Pros: This is a very personal show created from the writer’s need to share her experience with death in a relaxed format, and provides sweets
Cons: It eventually turns into a motivational speech about appreciating your life, its moments of joy and the people in it. The ending is abrupt.
One day, each of us will die. So will our family, friends and everyone else we care about. Considering that fact, nothing else in our lives really matters because we’re just going to die anyway. Learning How To Die at the Ovalhouse offers a frantic speech, emphasising our trite decisions about coffee, clothing, money and other day-to-day routines. White noise gradually increases in volume as the performance’s intensity increases, until it abruptly ends in silence.
Writer and performer Luca Alexandra Rutherford is right, of course, and her opening monologue is excellent. She has high energy, a strong stage presence, yet she possesses warmth and charm that endears her to the audience. She warns us that, ‘the truth will set you free, but first it will piss you off’. What proceeds are some intensely personal stories of loss from Rutherford’s own life – or at least I am assuming they are – what with the truthfulness of her delivery and direct address to the audience.
Rutherford manages to prevent lengthy monologue-ing, a potential downfall of one-person shows, with the use of voiceover recording and a digital counter tallying the number of global deaths as the show goes on (It’s 1.8 deaths per second, by the way). Rather than a performance, it was more of a conversation with moments of improvisation and audience interaction. The intimate upstairs studio theatre at Ovalhouse supported this intimacy without feeling oppressive. Rutherford is calm and relaxed, but with the warmth of a primary school teacher. With adaptation, this show might be suitable for children and make the idea of death less scary.
Learning How To Die is staged during Dying Matters Week and aims to celebrate talking about death and bereavement. Rutherford’s show certainly does that, but her promise to piss us off never quite comes to fruition. As her stories continue and we learn her personal stories, Rutherford’s agenda becomes more clear. As we see her struggle with the deaths in her life, she begins to remind us to make our lives matter. It’s not how we die, but how we live.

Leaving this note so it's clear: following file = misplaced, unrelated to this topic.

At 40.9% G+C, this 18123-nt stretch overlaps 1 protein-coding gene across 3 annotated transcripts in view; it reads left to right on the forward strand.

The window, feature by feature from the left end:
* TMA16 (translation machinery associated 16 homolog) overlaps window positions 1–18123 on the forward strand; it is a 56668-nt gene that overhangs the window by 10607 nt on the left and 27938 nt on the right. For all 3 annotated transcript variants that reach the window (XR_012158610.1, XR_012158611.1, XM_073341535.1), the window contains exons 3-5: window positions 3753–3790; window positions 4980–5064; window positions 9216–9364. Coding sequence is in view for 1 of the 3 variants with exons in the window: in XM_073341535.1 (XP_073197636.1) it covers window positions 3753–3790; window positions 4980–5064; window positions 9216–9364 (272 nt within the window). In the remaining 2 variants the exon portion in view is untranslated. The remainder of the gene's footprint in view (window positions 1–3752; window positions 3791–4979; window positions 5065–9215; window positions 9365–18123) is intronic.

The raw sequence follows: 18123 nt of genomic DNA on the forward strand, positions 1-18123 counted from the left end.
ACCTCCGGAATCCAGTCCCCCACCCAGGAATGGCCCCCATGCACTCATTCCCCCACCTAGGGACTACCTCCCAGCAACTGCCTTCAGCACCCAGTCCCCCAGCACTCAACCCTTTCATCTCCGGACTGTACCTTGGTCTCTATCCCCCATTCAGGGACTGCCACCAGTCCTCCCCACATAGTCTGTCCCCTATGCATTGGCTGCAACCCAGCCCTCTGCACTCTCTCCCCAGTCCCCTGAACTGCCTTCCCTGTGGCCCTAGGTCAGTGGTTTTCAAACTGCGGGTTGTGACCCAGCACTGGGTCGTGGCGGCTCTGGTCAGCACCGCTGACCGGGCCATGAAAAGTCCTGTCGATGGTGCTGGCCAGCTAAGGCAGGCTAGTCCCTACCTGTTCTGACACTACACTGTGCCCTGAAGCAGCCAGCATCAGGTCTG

We are asked to reflect on a person and moment where we truly felt alive, but in this the show becomes preachier, or like a motivational speech. Even though the intentions were lovely, the execution did not carry through the end of the play. After we write down our moment on a tag and swap it with someone else, the show abruptly ends. It’s always nice to be reminded to appreciate the little moments of positivity in life, but I wasn’t pissed off about death and my attitude about it hasn’t changed.
Rutherford is clearly a gifted performer with some interesting ideas and the motivation to share her stories in the aid of helping others. Her intention is certainly noble, but needs some refining in order to take a more radical view of the topic and move people to rage.
Director: Iain Bloomfield
Writer: Luca Alexandra Rutherford
Script Advisor: Chris Thorpe
Producer: Arc Stockton
Booking until: 23 May, 2015
Box office: 020 7582 7680
Booking Link: http://www.ovalhouse.com/whatson/booktickets/HowToDie2015